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YouTube
Getting Started
YouTube Data API
YouTube Player Tools
Additional Resources
API Overview Guide
The YouTube APIs and Tools let you bring the YouTube experience to your webpage, application, or device. The Data API lets you perform most of the operations a normal YouTube user can on the YouTube website. The Player APIs let you control the YouTube player using JavaScript or ActionScript. You can also use the basic embedded player, which already contains player controls, or the chromeless player, which lets you create your own player controls.
First, you should decide which of our APIs and tools best suits your needs. Start with the embedded player if you want to add a player to your website to show individual videos or a playlist. If you're comfortable with JavaScript or Flash, you may want to use the Player APIs to customize a chromeless player. If you are programming a device or server-side logic for a website, look at the Data API. The table below attempts to describe the experience level of a developer for each option:
Basic

Medium

Advanced
Player APIs
The player APIs let you control how YouTube videos look on your site. The first thing you should know is there are two kinds of players: the normal "embedded" player you've seen around the web, and a second "chromeless" player that is just a video box without any controls. The chromeless player is intended for experienced web programmers that want to design their own video player. Both of these players have the same API that are exposed in JavaScript and ActionScript.
Note: To allow room for critical player functionality, players must be at least 200px by 200px.

The following sections discuss each option and their uses:
Embedded Player
The embedded player is the simplest way to place a YouTube video on a webpage. To customize the behavior and color of the player, you can use the documented Player Parameters. The code to display this player can be quickly generated from a program, making it possible to find a video using the Data API and then display it using the embedded player.
Once the embedded player has been added to a webpage, it can be controlled using JavaScript. Alternatively, if you are embedding the player in a Flash application, you can use ActionScript instead. Using either system, you can perform actions similar to what the user can do by clicking on the controls: you can pause the video, seek ahead, mute the sound, etc. You are also able to poll the status of the player and listen for events, to let your code react to whatever the player is currently doing.
Chromeless Player
Interface elements and controls around content is sometimes referred to as "chrome" (e.g. the browser buttons on the top of a webpage.) The chromeless player is, by definition, a YouTube video with no controls. This makes it easy to customize within Flash or HTML.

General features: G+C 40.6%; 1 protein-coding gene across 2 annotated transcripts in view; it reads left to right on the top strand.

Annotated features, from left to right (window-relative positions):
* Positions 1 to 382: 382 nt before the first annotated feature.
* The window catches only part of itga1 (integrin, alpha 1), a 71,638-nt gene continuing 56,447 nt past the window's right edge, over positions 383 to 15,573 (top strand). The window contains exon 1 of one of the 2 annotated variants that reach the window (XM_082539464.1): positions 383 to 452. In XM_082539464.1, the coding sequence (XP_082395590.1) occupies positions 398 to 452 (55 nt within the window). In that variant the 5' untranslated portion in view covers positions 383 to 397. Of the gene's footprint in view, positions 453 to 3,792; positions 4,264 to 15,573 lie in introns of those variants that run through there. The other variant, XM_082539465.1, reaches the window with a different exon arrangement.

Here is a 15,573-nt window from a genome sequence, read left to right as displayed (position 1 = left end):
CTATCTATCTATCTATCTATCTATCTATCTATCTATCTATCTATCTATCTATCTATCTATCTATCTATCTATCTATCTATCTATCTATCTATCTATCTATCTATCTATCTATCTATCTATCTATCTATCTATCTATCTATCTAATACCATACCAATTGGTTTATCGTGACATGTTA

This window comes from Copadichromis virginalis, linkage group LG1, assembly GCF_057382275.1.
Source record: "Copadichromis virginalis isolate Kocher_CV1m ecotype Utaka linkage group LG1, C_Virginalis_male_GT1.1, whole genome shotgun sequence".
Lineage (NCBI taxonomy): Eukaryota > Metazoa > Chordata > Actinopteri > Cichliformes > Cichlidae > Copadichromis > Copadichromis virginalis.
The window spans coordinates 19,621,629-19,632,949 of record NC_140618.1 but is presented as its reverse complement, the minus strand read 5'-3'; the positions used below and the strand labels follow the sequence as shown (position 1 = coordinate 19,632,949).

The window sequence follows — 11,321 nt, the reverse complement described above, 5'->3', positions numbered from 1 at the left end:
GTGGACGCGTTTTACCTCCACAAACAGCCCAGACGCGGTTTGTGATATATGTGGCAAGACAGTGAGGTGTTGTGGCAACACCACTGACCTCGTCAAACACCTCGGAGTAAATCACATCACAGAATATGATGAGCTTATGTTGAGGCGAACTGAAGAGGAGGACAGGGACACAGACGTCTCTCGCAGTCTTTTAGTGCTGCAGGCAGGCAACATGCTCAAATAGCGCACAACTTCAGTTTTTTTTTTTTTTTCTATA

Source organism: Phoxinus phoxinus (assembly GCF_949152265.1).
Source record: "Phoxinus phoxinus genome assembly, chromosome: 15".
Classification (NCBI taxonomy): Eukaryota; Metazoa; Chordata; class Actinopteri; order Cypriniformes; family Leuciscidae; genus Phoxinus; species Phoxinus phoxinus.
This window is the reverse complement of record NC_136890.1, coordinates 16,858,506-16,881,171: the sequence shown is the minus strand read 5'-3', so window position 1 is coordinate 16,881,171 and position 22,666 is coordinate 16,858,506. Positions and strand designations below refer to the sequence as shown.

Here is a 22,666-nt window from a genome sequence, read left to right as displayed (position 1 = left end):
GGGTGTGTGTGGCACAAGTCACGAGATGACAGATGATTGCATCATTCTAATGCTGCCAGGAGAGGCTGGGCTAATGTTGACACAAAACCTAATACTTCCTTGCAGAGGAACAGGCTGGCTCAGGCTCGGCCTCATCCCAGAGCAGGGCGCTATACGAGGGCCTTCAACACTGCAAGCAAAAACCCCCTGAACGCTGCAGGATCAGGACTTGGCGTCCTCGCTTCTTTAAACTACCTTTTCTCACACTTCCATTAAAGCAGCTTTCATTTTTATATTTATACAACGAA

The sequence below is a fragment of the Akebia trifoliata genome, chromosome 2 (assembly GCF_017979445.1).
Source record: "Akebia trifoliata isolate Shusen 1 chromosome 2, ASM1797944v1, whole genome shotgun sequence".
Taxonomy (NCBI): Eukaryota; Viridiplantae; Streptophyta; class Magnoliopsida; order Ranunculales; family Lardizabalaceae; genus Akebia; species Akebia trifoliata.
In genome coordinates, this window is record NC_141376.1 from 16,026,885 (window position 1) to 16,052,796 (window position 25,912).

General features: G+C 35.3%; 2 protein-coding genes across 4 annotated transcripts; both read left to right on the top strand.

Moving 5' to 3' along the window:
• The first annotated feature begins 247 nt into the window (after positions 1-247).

The chromeless player exposes the same JavaScript and ActionScript APIs that the embedded player does. The player demo lets you preview the embedded and chromeless players using JavaScript and some simple HTML controls. You can also use the Google Code Playground to debug and run JavaScript player code.
Data API
The Data API allows a program to perform many of the operations available on the YouTube website. It is possible to search for videos, retrieve standard feeds, and see related content. A program can also authenticate as a user to upload videos, modify user playlists, and more.
The Data API is primarily for developers who are used to programming in server-side languages. It is useful for sites or applications that wish to have a deeper integration with YouTube. This integration could be a web application allowing users to upload video to YouTube. It could also be a device or desktop application that brings the YouTube experience to a new platform. The Data API gives you programmatic access to the video and user information stored on YouTube. With this, you can personalize your site or application with the user's existing information as well as perform actions on their behalf (like commenting on and rating videos.)
If you are curious about how the Data API works at the basic level using XML and HTTP, you can read the Protocol Guide. This guide details the requests and responses that the YouTube API servers expect and return. To learn more about the structure of these requests and responses, read the Reference Guide. This guide defines the API's feed types, HTTP request parameters, HTTP response codes, and XML elements. You may also want to read about the Google Data Protocol and the Atom Publishing Protocol, which are the standards upon which the Data API is built.
To make working with the API easier, we have a number of client libraries that abstract the API into a language-specific object model. These client libraries are open source and can be used and modified under the Apache License 2.0. There are Developer's Guides for Java, .NET, PHP, and Python as well as sample code.